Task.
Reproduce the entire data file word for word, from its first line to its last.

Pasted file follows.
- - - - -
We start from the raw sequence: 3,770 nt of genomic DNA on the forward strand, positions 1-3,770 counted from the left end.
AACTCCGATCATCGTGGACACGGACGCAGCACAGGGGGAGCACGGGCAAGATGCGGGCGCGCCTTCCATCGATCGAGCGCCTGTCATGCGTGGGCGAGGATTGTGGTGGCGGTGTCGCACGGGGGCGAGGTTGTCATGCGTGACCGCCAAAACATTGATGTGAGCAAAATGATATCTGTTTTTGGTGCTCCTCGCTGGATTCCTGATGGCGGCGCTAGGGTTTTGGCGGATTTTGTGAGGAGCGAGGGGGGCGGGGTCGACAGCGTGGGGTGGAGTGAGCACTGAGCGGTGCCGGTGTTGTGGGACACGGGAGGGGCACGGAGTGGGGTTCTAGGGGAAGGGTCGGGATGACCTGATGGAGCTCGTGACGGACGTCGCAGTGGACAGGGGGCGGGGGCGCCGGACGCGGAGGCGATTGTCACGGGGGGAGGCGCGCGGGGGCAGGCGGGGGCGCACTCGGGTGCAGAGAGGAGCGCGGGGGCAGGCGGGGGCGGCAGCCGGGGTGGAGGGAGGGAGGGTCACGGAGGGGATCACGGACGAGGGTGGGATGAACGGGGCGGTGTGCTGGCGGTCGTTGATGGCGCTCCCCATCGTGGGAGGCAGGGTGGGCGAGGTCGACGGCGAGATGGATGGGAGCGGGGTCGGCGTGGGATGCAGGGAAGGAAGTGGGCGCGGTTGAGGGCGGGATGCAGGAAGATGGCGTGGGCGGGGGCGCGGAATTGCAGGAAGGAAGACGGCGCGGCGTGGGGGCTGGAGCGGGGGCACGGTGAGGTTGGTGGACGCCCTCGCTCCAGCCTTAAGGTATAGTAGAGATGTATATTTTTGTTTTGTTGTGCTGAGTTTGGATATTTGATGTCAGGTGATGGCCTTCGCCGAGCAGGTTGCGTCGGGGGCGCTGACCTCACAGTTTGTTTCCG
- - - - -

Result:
We start from the raw sequence: 3,770 nt of genomic DNA on the forward strand, positions 1-3,770 counted from the left end.
AACTCCGATCATCGTGGACACGGACGCAGCACAGGGGGAGCACGGGCAAGATGCGGGCGCGCCTTCCATCGATCGAGCGCCTGTCATGCGTGGGCGAGGATTGTGGTGGCGGTGTCGCACGGGGGCGAGGTTGTCATGCGTGACCGCCAAAACATTGATGTGAGCAAAATGATATCTGTTTTTGGTGCTCCTCGCTGGATTCCTGATGGCGGCGCTAGGGTTTTGGCGGATTTTGTGAGGAGCGAGGGGGGCGGGGTCGACAGCGTGGGGTGGAGTGAGCACTGAGCGGTGCCGGTGTTGTGGGACACGGGAGGGGCACGGAGTGGGGTTCTAGGGGAAGGGTCGGGATGACCTGATGGAGCTCGTGACGGACGTCGCAGTGGACAGGGGGCGGGGGCGCCGGACGCGGAGGCGATTGTCACGGGGGGAGGCGCGCGGGGGCAGGCGGGGGCGCACTCGGGTGCAGAGAGGAGCGCGGGGGCAGGCGGGGGCGGCAGCCGGGGTGGAGGGAGGGAGGGTCACGGAGGGGATCACGGACGAGGGTGGGATGAACGGGGCGGTGTGCTGGCGGTCGTTGATGGCGCTCCCCATCGTGGGAGGCAGGGTGGGCGAGGTCGACGGCGAGATGGATGGGAGCGGGGTCGGCGTGGGATGCAGGGAAGGAAGTGGGCGCGGTTGAGGGCGGGATGCAGGAAGATGGCGTGGGCGGGGGCGCGGAATTGCAGGAAGGAAGACGGCGCGGCGTGGGGGCTGGAGCGGGGGCACGGTGAGGTTGGTGGACGCCCTCGCTCCAGCCTTAAGGTATAGTAGAGATGTATATTTTTGTTTTGTTGTGCTGAGTTTGGATATTTGATGTCAGGTGATGGCCTTCGCCGAGCAGGTTGCGTCGGGGGCGCTGACCTCACAGTTTGTTTCCG